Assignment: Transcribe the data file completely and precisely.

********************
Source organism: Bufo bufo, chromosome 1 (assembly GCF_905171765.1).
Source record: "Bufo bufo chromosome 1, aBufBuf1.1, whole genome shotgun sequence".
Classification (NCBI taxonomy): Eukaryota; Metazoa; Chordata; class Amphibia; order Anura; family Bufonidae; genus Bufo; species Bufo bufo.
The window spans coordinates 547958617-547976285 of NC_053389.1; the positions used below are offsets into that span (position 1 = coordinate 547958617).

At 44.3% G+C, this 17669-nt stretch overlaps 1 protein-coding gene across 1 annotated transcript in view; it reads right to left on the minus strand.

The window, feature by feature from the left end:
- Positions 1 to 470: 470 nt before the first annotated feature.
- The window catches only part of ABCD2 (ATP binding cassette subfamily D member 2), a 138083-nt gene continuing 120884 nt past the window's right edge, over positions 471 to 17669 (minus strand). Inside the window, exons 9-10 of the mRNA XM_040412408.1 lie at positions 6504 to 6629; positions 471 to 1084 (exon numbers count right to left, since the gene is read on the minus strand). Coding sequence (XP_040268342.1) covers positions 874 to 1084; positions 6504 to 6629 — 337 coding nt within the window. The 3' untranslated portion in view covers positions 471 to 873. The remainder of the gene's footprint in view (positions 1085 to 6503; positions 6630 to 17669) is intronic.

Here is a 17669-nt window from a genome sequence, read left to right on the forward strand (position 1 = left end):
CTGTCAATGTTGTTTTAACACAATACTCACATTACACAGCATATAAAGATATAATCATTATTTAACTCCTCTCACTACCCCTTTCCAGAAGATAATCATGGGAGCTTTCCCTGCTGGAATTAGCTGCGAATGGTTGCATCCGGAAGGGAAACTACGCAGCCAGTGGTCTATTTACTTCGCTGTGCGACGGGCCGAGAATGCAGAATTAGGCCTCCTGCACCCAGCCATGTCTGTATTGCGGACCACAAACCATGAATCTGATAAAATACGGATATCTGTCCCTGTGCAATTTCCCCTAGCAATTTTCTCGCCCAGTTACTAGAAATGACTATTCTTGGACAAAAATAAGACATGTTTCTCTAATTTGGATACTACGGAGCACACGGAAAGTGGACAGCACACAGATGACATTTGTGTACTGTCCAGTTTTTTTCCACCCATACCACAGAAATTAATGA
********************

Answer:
Source organism: Bufo bufo, chromosome 1 (assembly GCF_905171765.1).
Source record: "Bufo bufo chromosome 1, aBufBuf1.1, whole genome shotgun sequence".
Classification (NCBI taxonomy): Eukaryota; Metazoa; Chordata; class Amphibia; order Anura; family Bufonidae; genus Bufo; species Bufo bufo.
The window spans coordinates 547958617-547976285 of NC_053389.1; the positions used below are offsets into that span (position 1 = coordinate 547958617).

At 44.3% G+C, this 17669-nt stretch overlaps 1 protein-coding gene across 1 annotated transcript in view; it reads right to left on the minus strand.

The window, feature by feature from the left end:
- Positions 1 to 470: 470 nt before the first annotated feature.
- The window catches only part of ABCD2 (ATP binding cassette subfamily D member 2), a 138083-nt gene continuing 120884 nt past the window's right edge, over positions 471 to 17669 (minus strand). Inside the window, exons 9-10 of the mRNA XM_040412408.1 lie at positions 6504 to 6629; positions 471 to 1084 (exon numbers count right to left, since the gene is read on the minus strand). Coding sequence (XP_040268342.1) covers positions 874 to 1084; positions 6504 to 6629 — 337 coding nt within the window. The 3' untranslated portion in view covers positions 471 to 873. The remainder of the gene's footprint in view (positions 1085 to 6503; positions 6630 to 17669) is intronic.

Here is a 17669-nt window from a genome sequence, read left to right on the forward strand (position 1 = left end):
CTGTCAATGTTGTTTTAACACAATACTCACATTACACAGCATATAAAGATATAATCATTATTTAACTCCTCTCACTACCCCTTTCCAGAAGATAATCATGGGAGCTTTCCCTGCTGGAATTAGCTGCGAATGGTTGCATCCGGAAGGGAAACTACGCAGCCAGTGGTCTATTTACTTCGCTGTGCGACGGGCCGAGAATGCAGAATTAGGCCTCCTGCACCCAGCCATGTCTGTATTGCGGACCACAAACCATGAATCTGATAAAATACGGATATCTGTCCCTGTGCAATTTCCCCTAGCAATTTTCTCGCCCAGTTACTAGAAATGACTATTCTTGGACAAAAATAAGACATGTTTCTCTAATTTGGATACTACGGAGCACACGGAAAGTGGACAGCACACAGATGACATTTGTGTACTGTCCAGTTTTTTTCCACCCATACCACAGAAATTAATGA